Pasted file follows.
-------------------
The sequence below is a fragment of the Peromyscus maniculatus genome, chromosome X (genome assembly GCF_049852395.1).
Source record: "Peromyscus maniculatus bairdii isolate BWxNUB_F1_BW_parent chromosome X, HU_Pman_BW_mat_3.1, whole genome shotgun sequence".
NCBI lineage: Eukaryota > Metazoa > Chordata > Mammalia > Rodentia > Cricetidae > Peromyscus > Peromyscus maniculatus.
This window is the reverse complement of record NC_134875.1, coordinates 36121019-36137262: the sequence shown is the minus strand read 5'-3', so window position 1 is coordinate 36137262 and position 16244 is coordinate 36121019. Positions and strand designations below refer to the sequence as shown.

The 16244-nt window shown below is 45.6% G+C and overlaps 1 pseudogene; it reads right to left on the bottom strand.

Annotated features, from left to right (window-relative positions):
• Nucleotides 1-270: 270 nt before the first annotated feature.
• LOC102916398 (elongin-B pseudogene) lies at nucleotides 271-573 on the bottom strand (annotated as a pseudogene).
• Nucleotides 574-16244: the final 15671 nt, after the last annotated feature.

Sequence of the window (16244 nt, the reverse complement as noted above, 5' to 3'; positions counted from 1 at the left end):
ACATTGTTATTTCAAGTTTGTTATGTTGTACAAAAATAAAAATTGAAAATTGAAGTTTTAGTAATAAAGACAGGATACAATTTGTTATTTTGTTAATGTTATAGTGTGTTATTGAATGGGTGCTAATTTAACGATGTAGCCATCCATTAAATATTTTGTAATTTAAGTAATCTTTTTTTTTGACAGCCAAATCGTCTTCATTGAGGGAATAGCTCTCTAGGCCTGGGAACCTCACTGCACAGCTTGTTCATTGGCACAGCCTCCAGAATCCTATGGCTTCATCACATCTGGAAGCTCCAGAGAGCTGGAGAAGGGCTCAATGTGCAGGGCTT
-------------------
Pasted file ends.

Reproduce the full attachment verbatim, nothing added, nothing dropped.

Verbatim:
The sequence below is a fragment of the Peromyscus maniculatus genome, chromosome X (genome assembly GCF_049852395.1).
Source record: "Peromyscus maniculatus bairdii isolate BWxNUB_F1_BW_parent chromosome X, HU_Pman_BW_mat_3.1, whole genome shotgun sequence".
NCBI lineage: Eukaryota > Metazoa > Chordata > Mammalia > Rodentia > Cricetidae > Peromyscus > Peromyscus maniculatus.
This window is the reverse complement of record NC_134875.1, coordinates 36121019-36137262: the sequence shown is the minus strand read 5'-3', so window position 1 is coordinate 36137262 and position 16244 is coordinate 36121019. Positions and strand designations below refer to the sequence as shown.

The 16244-nt window shown below is 45.6% G+C and overlaps 1 pseudogene; it reads right to left on the bottom strand.

Annotated features, from left to right (window-relative positions):
• Nucleotides 1-270: 270 nt before the first annotated feature.
• LOC102916398 (elongin-B pseudogene) lies at nucleotides 271-573 on the bottom strand (annotated as a pseudogene).
• Nucleotides 574-16244: the final 15671 nt, after the last annotated feature.

Sequence of the window (16244 nt, the reverse complement as noted above, 5' to 3'; positions counted from 1 at the left end):
ACATTGTTATTTCAAGTTTGTTATGTTGTACAAAAATAAAAATTGAAAATTGAAGTTTTAGTAATAAAGACAGGATACAATTTGTTATTTTGTTAATGTTATAGTGTGTTATTGAATGGGTGCTAATTTAACGATGTAGCCATCCATTAAATATTTTGTAATTTAAGTAATCTTTTTTTTTGACAGCCAAATCGTCTTCATTGAGGGAATAGCTCTCTAGGCCTGGGAACCTCACTGCACAGCTTGTTCATTGGCACAGCCTCCAGAATCCTATGGCTTCATCACATCTGGAAGCTCCAGAGAGCTGGAGAAGGGCTCAATGTGCAGGGCTT